Everyone can agree that pro-growth tax reform would be welcomed in communities across our country; the last time the nation underwent a tax overhaul was 30 years ago and much has changed in the time since.

The Trump Administration, together with Congress, has the opportunity to enact legislation that can transform communities for the better, spur investment and new development, while avoiding the pitfalls of the Tax Reform Act of 1986.

Tax reform must take into account not only the potential for growth from corporations but also growth opportunities in our communities. As well, any restrictions on the treatment of pass-through entities  (including partnerships, LLCs, LLPs and S Corps.,) capital gains, Section 1031 like-kind exchanges, depreciation and business interest deduction must be carefully examined in relation to other changes in the tax code.

Like-kind exchange is used across the country to promote the efficient use of capital and cash flow to allow taxpayers the flexibility to shift to more productive like-kind property, change geographic location, diversify or consolidate holdings, or meet other changes in business needs, while maintaining the current treatment of real property.

The Trump Administration and Congress must be especially careful considering potential changes to the business interest deduction because real estate relies heavily on affordable and accessible debt financing to maintain a balanced finance structure.

Changes to the deduction for business interest could have far reaching consequences. The impact will not be limited to just real estate, as local entrepreneurs also rely on access to affordable debt to start and grow their businesses.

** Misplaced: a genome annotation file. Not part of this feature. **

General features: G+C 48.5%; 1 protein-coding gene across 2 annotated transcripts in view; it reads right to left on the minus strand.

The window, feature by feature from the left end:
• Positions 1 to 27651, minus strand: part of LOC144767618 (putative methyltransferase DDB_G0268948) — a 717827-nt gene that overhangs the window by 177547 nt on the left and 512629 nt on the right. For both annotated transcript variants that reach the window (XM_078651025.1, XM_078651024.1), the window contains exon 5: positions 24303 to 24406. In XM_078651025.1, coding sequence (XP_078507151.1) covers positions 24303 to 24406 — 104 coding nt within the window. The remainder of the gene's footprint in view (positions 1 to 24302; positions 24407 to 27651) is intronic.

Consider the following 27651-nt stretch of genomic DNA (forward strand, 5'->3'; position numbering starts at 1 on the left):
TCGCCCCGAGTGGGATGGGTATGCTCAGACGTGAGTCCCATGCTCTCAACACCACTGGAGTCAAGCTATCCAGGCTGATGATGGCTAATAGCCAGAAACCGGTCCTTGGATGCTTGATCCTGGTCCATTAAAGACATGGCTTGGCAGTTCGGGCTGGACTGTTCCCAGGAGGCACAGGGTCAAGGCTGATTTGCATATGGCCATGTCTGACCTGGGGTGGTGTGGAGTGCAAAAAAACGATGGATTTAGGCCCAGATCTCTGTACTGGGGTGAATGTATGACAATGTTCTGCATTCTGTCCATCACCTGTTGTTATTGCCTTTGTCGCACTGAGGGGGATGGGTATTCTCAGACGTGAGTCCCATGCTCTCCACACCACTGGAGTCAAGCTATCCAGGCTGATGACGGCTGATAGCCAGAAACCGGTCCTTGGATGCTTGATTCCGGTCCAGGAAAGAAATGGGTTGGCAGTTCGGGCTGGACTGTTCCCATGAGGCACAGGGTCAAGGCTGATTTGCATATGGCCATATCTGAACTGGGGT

Finally, states across the country — including Arizona — are losing millions of dollars each year in tax revenue due to Congress’ failure to close the sales tax loophole for online sellers.

In 45 states, when a remote retailer does not collect sales tax at the time of purchase, the consumer is responsible, by law, for remitting the use tax. Consumers are mostly unaware of this obligation and as a result, local merchants suffer from a government-sanctioned price disadvantage while our local schools and first responders suffer from an unnecessarily eroding sales tax base.

Fixing this loophole means simplifying an existing tax requirement, not creating a new one.

As the new Administration and Congress chart the roadmap ahead for tax reform, they must make sure that their growth agenda is aimed at investment in our local communities. The tax reform efforts we work together on now will help shape America’s economic growth for decades to come.

Greg Valladao
Greg Valladao

Greg Valladao, managing director of Capital Markets and Retail Investment Sales at Cushman & Wakefield.